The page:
The annual congress of the Liberal International passed a statement calling for medical parole for jailed former President Chen Shui-bian, the opposition Democratic Progressive Party said Saturday.
The DPP is a member of the association, which groups over 60 Liberal parties from all over the world. The organization is holding its 58th Congress in Abidjan, Ivory Coast, October 17-21.
DPP Chairman Su Tseng-chang sent the party’s international affairs chief Liu Shih-chung and Peng Ming-min Foundation board member Yang Huang Mei-hsing to the conference to explain the latest developments in Chen’s case and to garner international support for his cause.
After discussions, the assembly passed a unanimous motion calling on Taiwan to allow medical parole so Chen could receive the best possible health care.
Chen, sentenced to 17-and-a-half years in prison on corruption charges, has been spending the past month at the Veterans General Hospital in Taipei, first to undergo tests which showed him to be suffering from a severe depression and later to receive psychiatric treatment for that condition.
Prominent physicians have spearheaded a petition campaign to ask the government to allow Chen treatment outside the Taipei Prison, but the authorities have so far turned down the request.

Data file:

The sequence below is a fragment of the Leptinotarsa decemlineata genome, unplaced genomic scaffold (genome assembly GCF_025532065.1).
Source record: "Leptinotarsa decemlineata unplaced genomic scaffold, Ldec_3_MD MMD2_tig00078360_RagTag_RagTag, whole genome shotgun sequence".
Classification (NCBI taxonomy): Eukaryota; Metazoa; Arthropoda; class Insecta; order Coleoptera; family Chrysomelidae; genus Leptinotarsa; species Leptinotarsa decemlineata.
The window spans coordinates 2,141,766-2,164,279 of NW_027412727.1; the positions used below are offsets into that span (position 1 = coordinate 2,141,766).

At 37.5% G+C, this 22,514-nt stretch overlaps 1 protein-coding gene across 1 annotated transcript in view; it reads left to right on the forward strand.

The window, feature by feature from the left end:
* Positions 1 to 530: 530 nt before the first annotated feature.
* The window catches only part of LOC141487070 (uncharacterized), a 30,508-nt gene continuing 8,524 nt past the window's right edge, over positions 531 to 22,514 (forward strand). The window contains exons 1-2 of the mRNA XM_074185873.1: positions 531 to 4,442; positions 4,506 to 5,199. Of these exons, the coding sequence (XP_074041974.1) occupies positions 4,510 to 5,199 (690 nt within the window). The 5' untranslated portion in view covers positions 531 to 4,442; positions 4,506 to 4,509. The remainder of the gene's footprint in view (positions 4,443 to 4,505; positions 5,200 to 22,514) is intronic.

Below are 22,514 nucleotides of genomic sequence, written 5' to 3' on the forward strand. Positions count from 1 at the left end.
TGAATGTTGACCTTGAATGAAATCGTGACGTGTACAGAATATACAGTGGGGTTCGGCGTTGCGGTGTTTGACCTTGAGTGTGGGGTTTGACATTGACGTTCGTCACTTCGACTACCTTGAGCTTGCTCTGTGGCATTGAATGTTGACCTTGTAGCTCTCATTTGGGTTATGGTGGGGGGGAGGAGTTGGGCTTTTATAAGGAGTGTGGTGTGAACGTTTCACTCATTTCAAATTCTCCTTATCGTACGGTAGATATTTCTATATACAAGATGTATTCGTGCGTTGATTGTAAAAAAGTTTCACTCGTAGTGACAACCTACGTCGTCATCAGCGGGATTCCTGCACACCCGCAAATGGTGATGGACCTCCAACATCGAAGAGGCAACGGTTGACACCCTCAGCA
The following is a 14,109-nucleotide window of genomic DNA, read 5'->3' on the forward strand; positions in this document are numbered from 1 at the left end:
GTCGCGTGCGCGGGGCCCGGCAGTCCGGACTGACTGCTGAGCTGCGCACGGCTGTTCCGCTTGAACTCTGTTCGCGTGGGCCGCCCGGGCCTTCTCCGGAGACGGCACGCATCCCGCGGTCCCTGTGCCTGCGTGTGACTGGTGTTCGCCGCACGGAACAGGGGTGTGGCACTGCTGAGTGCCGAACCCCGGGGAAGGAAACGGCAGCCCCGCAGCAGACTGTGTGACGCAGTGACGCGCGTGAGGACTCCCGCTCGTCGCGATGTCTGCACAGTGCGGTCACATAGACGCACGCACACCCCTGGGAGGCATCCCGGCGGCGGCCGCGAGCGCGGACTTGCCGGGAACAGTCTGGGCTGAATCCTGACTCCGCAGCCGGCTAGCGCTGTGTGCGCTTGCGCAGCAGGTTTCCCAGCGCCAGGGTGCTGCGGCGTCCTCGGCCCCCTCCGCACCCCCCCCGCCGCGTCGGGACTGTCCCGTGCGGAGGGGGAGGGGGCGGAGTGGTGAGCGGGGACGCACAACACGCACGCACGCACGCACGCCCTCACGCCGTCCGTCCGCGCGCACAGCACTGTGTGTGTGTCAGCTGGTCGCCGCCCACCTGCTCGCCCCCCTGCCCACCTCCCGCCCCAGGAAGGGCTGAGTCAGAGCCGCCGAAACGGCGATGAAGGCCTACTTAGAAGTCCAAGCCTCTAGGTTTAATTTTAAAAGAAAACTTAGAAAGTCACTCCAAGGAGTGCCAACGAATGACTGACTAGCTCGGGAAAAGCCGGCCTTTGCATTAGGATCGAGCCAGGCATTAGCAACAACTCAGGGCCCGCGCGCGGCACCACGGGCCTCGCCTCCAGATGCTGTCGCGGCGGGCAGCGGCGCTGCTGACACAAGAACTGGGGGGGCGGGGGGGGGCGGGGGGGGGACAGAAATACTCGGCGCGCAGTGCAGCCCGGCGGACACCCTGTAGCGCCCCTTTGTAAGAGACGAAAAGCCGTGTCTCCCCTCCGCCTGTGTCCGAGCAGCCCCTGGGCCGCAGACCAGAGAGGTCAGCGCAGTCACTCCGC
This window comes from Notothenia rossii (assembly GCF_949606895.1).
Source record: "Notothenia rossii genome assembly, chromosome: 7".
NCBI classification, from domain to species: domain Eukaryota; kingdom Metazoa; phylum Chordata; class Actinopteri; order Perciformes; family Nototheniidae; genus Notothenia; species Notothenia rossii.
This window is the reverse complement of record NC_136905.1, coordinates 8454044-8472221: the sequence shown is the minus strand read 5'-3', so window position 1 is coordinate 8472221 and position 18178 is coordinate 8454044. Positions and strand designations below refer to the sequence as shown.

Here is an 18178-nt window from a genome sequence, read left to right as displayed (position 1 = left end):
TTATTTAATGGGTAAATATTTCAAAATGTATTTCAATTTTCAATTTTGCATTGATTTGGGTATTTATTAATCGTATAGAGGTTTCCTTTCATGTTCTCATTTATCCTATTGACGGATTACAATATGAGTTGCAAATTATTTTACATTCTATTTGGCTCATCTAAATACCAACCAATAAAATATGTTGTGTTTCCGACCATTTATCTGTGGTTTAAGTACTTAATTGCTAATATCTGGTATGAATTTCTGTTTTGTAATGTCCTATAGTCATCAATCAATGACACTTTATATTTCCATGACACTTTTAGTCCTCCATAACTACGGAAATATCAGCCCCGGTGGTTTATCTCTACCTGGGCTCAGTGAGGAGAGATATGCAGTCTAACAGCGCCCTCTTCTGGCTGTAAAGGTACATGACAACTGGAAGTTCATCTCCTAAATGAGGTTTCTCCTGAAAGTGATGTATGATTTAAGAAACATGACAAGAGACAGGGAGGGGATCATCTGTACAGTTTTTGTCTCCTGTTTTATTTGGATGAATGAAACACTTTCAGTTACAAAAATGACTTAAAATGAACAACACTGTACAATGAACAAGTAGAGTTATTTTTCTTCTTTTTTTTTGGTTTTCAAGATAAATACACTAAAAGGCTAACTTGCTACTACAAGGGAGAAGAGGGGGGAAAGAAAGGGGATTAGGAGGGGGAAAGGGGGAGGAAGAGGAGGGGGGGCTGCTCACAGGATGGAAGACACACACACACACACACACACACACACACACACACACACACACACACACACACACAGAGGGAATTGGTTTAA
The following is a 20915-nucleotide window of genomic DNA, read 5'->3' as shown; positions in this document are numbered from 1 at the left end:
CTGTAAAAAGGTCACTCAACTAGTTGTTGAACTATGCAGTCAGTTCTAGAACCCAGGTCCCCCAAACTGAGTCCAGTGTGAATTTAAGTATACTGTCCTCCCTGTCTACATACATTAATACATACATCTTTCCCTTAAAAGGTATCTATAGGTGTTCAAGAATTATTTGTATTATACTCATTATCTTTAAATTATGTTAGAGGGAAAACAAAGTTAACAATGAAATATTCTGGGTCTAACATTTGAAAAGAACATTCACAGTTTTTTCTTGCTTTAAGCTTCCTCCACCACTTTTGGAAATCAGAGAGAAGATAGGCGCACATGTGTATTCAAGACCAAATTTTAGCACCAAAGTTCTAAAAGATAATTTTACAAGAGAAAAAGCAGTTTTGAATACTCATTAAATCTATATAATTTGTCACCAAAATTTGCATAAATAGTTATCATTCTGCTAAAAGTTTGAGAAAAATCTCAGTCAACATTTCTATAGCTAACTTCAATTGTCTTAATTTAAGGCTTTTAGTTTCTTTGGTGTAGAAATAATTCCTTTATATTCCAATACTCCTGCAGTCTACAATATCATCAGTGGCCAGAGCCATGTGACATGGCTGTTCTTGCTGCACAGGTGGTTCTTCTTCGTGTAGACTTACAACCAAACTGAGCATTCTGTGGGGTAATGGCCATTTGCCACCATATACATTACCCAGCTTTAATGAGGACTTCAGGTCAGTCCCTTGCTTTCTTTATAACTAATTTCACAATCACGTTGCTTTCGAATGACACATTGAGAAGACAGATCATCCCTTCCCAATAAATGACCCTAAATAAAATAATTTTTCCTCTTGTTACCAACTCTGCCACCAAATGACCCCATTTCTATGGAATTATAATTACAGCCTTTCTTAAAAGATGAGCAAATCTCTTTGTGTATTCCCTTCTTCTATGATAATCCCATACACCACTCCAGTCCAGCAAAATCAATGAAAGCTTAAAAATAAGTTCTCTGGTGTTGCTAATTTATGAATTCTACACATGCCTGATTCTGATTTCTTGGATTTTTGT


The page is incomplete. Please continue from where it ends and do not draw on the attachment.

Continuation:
In addition to DPP leaders, the effort has also received public support from a host of organizations and prominent Taiwanese. Taipei Mayor Hau Lung-bin, a leading member of the ruling Kuomintang, also said he thought Chen should be eligible for medical parole.
Physicians say a host of health problems for the former president were caused by his cramped living conditions at the jail in Kueishan, Taoyuan County, and by the lack of movement. Prison officials say they have already accommodated his requests and he is being kept as separate from other prisoners as possible for his own safety.
Both the prison and Chen recently agreed that he would continue to receive treatment at the Veterans General Hospital despite earlier objections to the institution’s close ties to the KMT and the military.
In a statement released by his office, Chen recently said that a certain level of trust had grown between him and the medical team in charge of his treatment at the hospital. As a result, he agreed to stay there for the rest of his psychiatric course.
Friends and relatives had been looking for alternatives, in particular the Mackay Memorial Hospital in Tamshui, New Taipei City, and the Kaohsiung Medical University Chung-Ho Memorial Hospital in the southern city, where most of Chen’s close relatives live.
The campaign for medical parole has also been joined by overseas groups, including members of the US Congress and US-based human rights activists. Some of them visited Taiwan to obtain more details about Chen’s situation.
Separately, a wide range of prominent personalities have also called for a special amnesty for the former president. In a reply to a lawmaker’s question, Premier Sean Chen recently said he agreed with the statement that an amnesty for Chen might reduce political tension and confrontation between the KMT and the DPP.